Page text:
The Roots of the Indian Artists' Collectives
Grosvenor Gallery is delighted to announce its upcoming exhibition The Roots of the Indian Artists’ Collectives. The show focusses on the various groups formed by Indian artists in London during the 1960s and 70s.
The exhibition catalogue follows the various members of the Indian Painters Collective (IPC) from the establishment of the group in 1964, through to Indian Artists UK (IAUK) in 1978. Whilst the original group consisted of only 6 members, it later grew to include a number of other well-known artists from the day. The following were part of one or more group, with works by a number of these artists on display at the gallery alongside archive material:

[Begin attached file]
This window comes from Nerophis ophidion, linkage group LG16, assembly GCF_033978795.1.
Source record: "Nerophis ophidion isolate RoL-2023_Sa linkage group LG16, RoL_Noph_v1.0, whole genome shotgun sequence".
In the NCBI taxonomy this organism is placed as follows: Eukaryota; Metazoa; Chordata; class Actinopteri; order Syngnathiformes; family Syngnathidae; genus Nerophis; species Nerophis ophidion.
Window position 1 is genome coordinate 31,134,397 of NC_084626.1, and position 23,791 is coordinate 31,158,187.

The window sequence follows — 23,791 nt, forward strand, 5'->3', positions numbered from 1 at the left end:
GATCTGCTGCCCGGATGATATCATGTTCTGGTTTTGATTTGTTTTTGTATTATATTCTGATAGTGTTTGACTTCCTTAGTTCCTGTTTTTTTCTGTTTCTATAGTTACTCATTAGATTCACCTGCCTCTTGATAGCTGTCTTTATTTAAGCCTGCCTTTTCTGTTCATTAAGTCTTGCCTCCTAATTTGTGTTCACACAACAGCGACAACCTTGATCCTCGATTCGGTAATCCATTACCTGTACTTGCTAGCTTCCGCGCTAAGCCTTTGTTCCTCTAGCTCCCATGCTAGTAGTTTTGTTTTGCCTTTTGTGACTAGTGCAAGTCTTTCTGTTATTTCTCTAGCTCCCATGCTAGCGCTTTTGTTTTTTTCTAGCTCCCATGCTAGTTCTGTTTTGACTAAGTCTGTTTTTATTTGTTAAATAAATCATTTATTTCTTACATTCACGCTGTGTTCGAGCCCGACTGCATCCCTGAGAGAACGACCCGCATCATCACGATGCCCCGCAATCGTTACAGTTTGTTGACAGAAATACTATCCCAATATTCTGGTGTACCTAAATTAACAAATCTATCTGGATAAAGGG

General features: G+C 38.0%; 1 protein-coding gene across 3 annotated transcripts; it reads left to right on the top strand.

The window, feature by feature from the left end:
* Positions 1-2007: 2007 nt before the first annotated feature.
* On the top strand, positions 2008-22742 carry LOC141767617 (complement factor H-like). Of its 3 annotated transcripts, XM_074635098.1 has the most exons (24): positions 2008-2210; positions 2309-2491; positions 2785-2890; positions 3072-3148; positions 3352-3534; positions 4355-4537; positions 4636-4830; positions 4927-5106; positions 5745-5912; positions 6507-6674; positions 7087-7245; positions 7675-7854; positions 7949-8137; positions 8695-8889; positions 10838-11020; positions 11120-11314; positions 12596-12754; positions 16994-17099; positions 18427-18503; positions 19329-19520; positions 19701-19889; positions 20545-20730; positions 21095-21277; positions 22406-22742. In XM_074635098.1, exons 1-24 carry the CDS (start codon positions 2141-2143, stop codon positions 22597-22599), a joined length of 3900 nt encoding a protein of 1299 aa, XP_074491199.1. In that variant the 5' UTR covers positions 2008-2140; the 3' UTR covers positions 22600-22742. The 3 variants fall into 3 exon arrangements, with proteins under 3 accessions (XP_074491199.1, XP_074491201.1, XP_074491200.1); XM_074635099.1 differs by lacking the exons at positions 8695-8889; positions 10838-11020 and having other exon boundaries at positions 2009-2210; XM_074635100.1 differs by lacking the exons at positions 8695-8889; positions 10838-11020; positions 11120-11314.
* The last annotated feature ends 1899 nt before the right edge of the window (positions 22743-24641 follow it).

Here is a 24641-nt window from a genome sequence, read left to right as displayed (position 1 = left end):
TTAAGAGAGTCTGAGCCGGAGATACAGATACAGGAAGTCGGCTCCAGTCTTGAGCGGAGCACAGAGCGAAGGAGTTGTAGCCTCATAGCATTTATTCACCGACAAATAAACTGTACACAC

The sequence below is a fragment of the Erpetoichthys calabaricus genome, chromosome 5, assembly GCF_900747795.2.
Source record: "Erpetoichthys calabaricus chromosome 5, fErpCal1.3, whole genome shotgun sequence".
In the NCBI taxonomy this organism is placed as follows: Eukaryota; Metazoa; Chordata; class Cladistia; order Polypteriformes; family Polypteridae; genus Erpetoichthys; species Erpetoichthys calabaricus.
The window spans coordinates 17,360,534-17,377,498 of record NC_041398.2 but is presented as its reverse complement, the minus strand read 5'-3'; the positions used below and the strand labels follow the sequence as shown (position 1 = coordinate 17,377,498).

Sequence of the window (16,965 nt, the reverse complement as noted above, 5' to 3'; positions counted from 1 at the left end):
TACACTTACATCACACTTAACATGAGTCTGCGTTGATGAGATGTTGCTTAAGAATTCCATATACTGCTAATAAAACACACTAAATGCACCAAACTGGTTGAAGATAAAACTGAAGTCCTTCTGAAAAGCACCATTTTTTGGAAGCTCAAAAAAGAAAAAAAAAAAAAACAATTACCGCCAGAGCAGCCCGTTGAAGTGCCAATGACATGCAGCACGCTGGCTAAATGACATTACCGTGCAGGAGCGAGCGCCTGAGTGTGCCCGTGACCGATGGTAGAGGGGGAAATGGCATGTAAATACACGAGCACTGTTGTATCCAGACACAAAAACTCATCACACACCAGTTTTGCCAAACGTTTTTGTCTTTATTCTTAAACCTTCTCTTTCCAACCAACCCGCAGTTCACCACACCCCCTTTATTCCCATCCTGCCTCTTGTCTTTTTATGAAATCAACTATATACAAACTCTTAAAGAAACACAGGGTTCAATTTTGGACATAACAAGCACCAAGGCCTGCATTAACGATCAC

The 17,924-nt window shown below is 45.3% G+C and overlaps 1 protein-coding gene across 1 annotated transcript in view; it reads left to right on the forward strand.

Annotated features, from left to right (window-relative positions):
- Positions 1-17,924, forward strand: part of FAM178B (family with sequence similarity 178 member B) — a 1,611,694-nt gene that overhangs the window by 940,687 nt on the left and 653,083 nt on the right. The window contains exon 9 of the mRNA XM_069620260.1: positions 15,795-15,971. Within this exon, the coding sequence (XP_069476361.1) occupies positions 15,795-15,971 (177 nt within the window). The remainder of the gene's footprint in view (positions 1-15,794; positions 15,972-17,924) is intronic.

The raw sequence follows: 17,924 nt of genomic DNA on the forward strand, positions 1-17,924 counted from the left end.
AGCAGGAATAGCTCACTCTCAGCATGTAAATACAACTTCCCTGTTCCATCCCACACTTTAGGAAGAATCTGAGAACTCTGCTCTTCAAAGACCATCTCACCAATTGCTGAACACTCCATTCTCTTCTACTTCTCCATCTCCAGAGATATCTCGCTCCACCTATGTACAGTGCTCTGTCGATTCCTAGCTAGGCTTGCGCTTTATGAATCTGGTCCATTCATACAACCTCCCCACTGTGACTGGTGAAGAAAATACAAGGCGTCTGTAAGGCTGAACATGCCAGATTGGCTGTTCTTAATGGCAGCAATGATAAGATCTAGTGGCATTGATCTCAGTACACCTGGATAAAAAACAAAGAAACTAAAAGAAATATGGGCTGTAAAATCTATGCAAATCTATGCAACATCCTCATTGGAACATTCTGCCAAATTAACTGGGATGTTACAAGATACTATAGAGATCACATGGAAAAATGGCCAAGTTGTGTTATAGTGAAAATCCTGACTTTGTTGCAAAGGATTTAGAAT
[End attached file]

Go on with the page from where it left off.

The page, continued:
Gahanan D. Bhagwat, Balraj Khanna, Yashwant Mali, Prafulla Mohanti, S.V. Rama Rao, Lancelot Ribeiro, Ibrahim Wagh and Mohammad Zakir.
The minutes from the meeting at which IAUK was created, the group states: “[our reasons for forming] are based on a commonly shared sense of frustration that continuously hindered its member’s efforts during their individual struggle against the barriers that exist in this truculently chauvinistic art world... We have come to believe that if the issues concerning us are tackled collectively, we have a better chance of overcoming them and thus we stand a better chance of making a positive contribution to the arts in this country.”
In organising this exhibition we have come across the work of artists we’ve not encountered before, many of whom did not have the exposure their work deserved at the time. Their experiences chime with those of many foreign artists from that period. Their story is a common one; of aesthetic unappreciation and discrimination.
We hope the exhibition will offer something of a discovery into the careers of this talented and determined group of artists.